I especially think this is important in our writing. Whenever I discuss my failures, I get many more responses than when I discuss how great I did something. But failure is also important in our characters. My protagonist was a shy, naive and often scared child when she went to El Salvador, but she came out of it a strong, confident woman.
Sherrie Miranda’s historically based, coming of age, Adventure novel “Secrets & Lies in El Salvador” is about an American girl in war-torn El Salvador:
Her husband made a video for her novel. He wrote the song too:
“You are human and mortal; we are the sum of our weak moments and our strong.”
“To share your weakness is to make yourself vulnerable; to make yourself vulnerable is to show your strength.”
“Failure makes your story worth telling.”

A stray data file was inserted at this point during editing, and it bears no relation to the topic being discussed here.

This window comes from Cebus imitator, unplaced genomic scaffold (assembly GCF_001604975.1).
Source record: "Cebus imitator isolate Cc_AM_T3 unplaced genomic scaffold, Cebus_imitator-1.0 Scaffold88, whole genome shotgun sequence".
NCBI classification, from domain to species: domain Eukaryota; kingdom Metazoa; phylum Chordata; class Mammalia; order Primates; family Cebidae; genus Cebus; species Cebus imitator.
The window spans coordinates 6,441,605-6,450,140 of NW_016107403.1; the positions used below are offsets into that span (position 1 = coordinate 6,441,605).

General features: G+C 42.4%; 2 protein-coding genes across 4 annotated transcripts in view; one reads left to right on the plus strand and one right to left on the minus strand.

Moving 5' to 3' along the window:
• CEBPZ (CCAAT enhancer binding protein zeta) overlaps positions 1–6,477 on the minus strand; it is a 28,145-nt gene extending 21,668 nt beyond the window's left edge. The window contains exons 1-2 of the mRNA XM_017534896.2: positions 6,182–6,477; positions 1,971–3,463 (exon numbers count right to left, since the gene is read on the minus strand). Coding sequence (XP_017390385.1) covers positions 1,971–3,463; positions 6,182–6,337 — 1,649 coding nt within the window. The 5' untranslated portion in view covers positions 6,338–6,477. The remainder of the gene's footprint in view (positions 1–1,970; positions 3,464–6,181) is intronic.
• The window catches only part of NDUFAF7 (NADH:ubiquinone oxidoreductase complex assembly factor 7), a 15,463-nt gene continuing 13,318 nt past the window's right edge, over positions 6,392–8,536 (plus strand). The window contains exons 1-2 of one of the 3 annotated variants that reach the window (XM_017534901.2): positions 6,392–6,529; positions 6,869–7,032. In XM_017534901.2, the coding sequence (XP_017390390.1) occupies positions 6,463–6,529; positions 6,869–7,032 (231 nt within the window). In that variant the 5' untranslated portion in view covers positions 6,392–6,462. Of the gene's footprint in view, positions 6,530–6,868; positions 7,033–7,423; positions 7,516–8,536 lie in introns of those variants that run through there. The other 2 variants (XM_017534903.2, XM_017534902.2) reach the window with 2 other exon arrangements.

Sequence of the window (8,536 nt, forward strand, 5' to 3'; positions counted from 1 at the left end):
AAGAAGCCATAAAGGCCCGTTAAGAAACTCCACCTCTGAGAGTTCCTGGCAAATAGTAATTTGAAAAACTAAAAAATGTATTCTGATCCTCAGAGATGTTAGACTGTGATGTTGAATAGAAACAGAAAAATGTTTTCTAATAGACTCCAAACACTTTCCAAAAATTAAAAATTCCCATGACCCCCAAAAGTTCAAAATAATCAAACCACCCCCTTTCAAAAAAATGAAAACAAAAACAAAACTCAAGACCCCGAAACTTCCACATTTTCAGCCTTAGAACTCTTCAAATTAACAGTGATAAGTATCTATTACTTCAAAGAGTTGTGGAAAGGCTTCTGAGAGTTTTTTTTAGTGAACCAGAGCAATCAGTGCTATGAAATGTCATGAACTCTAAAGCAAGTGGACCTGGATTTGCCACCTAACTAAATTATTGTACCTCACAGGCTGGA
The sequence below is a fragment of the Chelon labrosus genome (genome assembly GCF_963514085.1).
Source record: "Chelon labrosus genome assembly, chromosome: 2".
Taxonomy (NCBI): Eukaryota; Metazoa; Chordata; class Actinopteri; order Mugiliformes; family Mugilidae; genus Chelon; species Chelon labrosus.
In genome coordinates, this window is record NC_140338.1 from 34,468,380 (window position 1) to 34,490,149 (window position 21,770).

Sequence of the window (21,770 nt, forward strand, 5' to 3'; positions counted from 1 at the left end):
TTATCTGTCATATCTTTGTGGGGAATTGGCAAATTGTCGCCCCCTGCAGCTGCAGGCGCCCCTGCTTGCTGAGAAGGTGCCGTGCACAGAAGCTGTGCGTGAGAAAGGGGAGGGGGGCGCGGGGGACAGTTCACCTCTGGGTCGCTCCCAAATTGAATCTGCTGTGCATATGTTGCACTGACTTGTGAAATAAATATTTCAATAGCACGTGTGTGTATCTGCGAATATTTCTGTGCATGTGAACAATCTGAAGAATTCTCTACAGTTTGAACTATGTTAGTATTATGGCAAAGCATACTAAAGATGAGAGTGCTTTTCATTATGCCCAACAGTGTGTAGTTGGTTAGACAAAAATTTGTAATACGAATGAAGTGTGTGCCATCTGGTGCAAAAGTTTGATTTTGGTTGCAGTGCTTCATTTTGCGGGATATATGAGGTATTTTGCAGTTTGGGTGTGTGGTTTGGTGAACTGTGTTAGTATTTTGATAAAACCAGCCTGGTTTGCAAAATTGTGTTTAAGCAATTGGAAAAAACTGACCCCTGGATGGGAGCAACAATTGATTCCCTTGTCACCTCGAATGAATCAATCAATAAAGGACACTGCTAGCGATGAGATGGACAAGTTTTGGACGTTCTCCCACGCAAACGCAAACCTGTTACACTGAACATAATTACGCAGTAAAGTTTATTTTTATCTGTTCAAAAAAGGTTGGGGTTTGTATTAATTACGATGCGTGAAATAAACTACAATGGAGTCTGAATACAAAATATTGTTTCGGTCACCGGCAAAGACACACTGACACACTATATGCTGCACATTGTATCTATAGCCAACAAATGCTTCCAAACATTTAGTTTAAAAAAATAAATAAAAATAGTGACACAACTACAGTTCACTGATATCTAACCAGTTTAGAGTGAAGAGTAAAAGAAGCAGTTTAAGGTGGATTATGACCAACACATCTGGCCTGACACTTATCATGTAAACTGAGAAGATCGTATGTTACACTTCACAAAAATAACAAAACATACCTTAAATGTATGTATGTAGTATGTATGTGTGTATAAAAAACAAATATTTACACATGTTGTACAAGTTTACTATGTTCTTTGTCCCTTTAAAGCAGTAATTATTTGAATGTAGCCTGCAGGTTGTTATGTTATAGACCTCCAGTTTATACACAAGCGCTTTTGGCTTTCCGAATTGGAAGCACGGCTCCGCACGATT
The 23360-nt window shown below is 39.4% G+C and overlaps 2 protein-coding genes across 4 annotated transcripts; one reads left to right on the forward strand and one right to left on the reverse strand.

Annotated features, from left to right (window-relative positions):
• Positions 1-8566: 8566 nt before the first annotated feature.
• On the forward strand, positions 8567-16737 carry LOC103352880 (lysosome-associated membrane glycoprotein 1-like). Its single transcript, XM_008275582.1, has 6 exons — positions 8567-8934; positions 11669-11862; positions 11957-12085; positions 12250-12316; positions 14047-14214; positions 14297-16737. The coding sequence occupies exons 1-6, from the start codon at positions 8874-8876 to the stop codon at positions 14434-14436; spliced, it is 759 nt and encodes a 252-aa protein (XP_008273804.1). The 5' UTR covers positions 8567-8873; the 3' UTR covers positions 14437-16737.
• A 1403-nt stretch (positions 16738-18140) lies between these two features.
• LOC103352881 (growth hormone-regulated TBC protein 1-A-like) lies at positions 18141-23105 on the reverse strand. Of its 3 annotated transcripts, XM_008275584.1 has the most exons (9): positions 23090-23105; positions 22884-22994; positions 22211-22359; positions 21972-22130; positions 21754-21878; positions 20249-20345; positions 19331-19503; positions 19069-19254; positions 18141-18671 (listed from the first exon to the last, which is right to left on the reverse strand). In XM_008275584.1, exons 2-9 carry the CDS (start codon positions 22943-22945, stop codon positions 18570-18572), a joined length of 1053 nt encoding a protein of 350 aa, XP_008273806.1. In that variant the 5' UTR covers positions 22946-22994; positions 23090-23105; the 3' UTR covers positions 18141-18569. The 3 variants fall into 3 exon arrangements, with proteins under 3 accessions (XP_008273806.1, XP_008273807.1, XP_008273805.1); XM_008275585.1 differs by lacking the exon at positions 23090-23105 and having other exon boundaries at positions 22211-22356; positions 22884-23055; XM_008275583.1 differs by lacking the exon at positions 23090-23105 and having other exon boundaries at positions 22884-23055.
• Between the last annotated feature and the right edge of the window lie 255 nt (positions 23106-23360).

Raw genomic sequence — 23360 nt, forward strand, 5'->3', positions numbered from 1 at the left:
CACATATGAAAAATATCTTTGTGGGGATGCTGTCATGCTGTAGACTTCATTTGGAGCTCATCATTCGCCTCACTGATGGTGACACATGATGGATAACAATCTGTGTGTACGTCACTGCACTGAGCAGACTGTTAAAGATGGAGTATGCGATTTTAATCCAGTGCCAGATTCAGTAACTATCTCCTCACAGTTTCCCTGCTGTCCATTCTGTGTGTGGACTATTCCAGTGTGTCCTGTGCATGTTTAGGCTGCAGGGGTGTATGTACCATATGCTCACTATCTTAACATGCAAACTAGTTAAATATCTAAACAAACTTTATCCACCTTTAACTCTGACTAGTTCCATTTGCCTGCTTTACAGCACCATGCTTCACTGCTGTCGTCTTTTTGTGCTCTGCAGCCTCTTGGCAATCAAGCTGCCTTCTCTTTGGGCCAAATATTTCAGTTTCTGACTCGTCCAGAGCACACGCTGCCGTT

How we portray our success as well as our failures has a great deal to do with how we relate to others.
It took me years to get this. I grew up with the “never let them see you sweat” mentality. And, because people only saw the polished success, they only got half the story.
“Success and failure are two halves of the same coin. If we want our lives to be as impactful as possible, it’s important to share both! By presenting a full picture, we can use our experiences to help other people acknowledge their individual potential, mitigate their fear of failure…
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